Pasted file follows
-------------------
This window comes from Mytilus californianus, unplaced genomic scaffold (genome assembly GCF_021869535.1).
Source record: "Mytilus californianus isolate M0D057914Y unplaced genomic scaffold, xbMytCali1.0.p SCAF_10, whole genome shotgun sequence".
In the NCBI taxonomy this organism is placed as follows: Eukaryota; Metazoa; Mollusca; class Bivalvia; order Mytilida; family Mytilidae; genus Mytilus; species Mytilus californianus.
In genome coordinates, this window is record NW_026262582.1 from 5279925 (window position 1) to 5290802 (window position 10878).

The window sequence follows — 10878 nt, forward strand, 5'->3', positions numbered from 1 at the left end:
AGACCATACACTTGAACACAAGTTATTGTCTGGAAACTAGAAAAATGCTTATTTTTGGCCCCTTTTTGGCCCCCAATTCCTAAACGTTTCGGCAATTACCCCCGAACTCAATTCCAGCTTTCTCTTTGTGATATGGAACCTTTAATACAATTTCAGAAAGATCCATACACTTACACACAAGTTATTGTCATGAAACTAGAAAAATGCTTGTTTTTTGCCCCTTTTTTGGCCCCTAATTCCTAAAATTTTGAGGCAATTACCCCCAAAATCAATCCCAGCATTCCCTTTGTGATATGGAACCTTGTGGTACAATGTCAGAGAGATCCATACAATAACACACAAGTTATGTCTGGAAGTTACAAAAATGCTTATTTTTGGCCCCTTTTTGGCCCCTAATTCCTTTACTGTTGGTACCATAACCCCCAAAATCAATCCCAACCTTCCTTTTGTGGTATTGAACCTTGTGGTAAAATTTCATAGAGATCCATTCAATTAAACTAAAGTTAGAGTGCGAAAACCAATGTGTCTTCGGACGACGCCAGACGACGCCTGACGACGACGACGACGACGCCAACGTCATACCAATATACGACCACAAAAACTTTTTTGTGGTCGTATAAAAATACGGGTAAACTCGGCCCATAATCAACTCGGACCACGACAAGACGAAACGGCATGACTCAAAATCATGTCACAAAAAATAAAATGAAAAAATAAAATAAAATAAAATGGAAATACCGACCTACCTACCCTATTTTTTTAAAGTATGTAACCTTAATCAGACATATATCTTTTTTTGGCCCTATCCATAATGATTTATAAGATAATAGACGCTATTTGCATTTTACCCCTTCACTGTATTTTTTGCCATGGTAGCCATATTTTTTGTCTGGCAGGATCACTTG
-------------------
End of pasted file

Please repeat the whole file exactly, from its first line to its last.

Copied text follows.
This window comes from Mytilus californianus, unplaced genomic scaffold (genome assembly GCF_021869535.1).
Source record: "Mytilus californianus isolate M0D057914Y unplaced genomic scaffold, xbMytCali1.0.p SCAF_10, whole genome shotgun sequence".
In the NCBI taxonomy this organism is placed as follows: Eukaryota; Metazoa; Mollusca; class Bivalvia; order Mytilida; family Mytilidae; genus Mytilus; species Mytilus californianus.
In genome coordinates, this window is record NW_026262582.1 from 5279925 (window position 1) to 5290802 (window position 10878).

The window sequence follows — 10878 nt, forward strand, 5'->3', positions numbered from 1 at the left end:
AGACCATACACTTGAACACAAGTTATTGTCTGGAAACTAGAAAAATGCTTATTTTTGGCCCCTTTTTGGCCCCCAATTCCTAAACGTTTCGGCAATTACCCCCGAACTCAATTCCAGCTTTCTCTTTGTGATATGGAACCTTTAATACAATTTCAGAAAGATCCATACACTTACACACAAGTTATTGTCATGAAACTAGAAAAATGCTTGTTTTTTGCCCCTTTTTTGGCCCCTAATTCCTAAAATTTTGAGGCAATTACCCCCAAAATCAATCCCAGCATTCCCTTTGTGATATGGAACCTTGTGGTACAATGTCAGAGAGATCCATACAATAACACACAAGTTATGTCTGGAAGTTACAAAAATGCTTATTTTTGGCCCCTTTTTGGCCCCTAATTCCTTTACTGTTGGTACCATAACCCCCAAAATCAATCCCAACCTTCCTTTTGTGGTATTGAACCTTGTGGTAAAATTTCATAGAGATCCATTCAATTAAACTAAAGTTAGAGTGCGAAAACCAATGTGTCTTCGGACGACGCCAGACGACGCCTGACGACGACGACGACGACGCCAACGTCATACCAATATACGACCACAAAAACTTTTTTGTGGTCGTATAAAAATACGGGTAAACTCGGCCCATAATCAACTCGGACCACGACAAGACGAAACGGCATGACTCAAAATCATGTCACAAAAAATAAAATGAAAAAATAAAATAAAATAAAATGGAAATACCGACCTACCTACCCTATTTTTTTAAAGTATGTAACCTTAATCAGACATATATCTTTTTTTGGCCCTATCCATAATGATTTATAAGATAATAGACGCTATTTGCATTTTACCCCTTCACTGTATTTTTTGCCATGGTAGCCATATTTTTTGTCTGGCAGGATCACTTG